Local health officials warn of hantavirus risk | AspenTimes.com
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Local health officials warn of hantavirus risk

Naomi Havlen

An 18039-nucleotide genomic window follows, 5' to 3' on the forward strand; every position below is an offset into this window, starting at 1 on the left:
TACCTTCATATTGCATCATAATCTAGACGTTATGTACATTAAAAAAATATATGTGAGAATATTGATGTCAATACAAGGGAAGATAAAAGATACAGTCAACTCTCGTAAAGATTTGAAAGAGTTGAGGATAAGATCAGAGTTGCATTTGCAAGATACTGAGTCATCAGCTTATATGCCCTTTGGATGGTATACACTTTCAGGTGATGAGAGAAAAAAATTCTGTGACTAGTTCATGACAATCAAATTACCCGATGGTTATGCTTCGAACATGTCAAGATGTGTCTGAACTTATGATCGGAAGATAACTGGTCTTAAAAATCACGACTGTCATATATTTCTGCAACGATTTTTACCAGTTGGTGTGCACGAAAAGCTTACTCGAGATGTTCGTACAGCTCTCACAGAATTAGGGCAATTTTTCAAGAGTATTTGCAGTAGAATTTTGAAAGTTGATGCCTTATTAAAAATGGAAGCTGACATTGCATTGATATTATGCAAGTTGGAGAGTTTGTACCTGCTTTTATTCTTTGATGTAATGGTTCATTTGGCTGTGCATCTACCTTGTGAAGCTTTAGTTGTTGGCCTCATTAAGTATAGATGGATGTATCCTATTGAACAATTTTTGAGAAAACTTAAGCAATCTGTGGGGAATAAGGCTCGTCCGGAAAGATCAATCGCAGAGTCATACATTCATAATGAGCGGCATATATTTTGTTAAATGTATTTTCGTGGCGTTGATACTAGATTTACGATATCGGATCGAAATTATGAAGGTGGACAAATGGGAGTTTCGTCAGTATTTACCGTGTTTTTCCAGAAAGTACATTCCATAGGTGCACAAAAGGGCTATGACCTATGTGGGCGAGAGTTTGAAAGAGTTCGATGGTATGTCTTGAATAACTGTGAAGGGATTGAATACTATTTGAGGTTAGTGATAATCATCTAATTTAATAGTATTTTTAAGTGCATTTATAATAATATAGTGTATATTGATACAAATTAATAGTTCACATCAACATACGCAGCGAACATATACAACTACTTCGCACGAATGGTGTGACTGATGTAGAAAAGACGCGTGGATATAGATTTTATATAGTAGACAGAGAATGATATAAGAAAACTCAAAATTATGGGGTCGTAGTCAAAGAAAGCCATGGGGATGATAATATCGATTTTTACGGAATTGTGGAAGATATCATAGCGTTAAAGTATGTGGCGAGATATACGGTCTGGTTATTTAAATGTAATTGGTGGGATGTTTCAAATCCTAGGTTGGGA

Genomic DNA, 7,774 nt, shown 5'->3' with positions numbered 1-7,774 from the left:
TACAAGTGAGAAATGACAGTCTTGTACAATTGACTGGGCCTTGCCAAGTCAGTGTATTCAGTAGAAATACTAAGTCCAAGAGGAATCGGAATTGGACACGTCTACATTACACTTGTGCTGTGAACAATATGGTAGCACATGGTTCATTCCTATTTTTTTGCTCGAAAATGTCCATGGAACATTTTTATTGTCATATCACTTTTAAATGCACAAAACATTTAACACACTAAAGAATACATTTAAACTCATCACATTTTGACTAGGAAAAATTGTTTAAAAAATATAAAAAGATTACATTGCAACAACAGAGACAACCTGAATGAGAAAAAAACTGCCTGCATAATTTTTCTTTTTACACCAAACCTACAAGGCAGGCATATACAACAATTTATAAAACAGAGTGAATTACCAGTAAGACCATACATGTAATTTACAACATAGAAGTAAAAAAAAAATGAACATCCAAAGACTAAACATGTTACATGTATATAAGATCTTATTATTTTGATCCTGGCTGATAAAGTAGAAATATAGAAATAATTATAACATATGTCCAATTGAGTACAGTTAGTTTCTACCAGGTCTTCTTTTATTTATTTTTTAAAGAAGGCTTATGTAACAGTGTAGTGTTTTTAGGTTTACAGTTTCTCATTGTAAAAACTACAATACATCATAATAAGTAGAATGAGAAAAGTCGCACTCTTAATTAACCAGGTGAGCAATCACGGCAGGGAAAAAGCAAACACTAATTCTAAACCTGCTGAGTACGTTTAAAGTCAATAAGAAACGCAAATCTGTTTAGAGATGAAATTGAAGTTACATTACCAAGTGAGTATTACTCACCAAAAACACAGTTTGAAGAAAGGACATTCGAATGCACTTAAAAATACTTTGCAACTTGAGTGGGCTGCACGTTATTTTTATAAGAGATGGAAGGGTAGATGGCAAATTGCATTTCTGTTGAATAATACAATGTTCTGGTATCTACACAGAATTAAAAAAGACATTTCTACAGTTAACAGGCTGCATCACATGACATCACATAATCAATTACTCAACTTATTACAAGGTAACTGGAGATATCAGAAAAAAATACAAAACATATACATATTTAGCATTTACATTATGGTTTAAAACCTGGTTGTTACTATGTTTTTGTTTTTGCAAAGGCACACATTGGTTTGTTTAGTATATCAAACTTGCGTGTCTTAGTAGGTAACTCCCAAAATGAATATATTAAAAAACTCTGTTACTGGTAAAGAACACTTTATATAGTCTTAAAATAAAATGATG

Before you start sweeping up dust as part of your annual spring cleaning, be aware that health officials are warning about this year’s first case of hantavirus in Colorado.And because of a wet winter and wet early spring, the mice that spread the disease may be extra active this year.”It’s off-season, so people are traveling, cleaning and opening up old cabins,” said Nancy MacKenzie of Pitkin County Environmental Health. “And there were a lot of mice around last fall in the valley.”Hantavirus pulmonary syndrome is carried by deer mice, which live in the Roaring Fork area and throughout rural areas of Colorado. The virus is shed in the mice’s urine and feces, according to John Pape, an epidemiologist specializing in animal-related diseases for the state’s Department of Public Health and Environment.Humans are infected when they inhale dirt and dust contaminated with deer mice urine or feces. Stirring up dust in spaces that might have been infested with rodents – like barns, garages, sheds or trailers – could put people at risk.Last year there were four hantavirus cases in Colorado, including one death. MacKenzie said although she has seen plenty of deer mice around her own home in Woody Creek, the disease has never been reported in this county.A couple of years ago someone was diagnosed with the virus in Glenwood Springs after coming in contact with a mice-infested trailer. The first Colorado case this year was in La Plata County.Deer mice are brown on top and white underneath, with large ears relative to the size of their head. In comparison, house mice are all gray and have small ears.Cases of the virus can occur at any time of the year, but they’re more common in the spring and summer, as the weather warms and foliage becomes more abundant, according to the state health department.”You have to be careful in confined space, to air it out first and not just start sweeping,” MacKenzie said. “Although not many people get the virus, it does have a high fatality rate.”Early symptoms of the virus include fever, headache, muscle pain, nausea and vomiting. Coughing and shortness of breath usually develop within one to five days, and the primary symptom of the virus is difficulty breathing when fluid builds up in the lungs.That condition can progress to respiratory failure, and there is no effective drug treatment for the disease. Early admission to a hospital is important, according to the state health department.The department recommends airing out rodent-infested structures that have been closed for more than a month and spraying mouse droppings, nest materials or carcasses with a mixture of bleach and water. For more information on hantavirus, visit http://www.cdphe.state.co.us/dc/zoonosis/hanta/hantafaq.html.Locally, MacKenzie said she can answer questions about the virus. Call her at the Pitkin County Environmental Health Department at 920-5076.Naomi Havlen’s e-mail address is nhavlen@aspentimes.com


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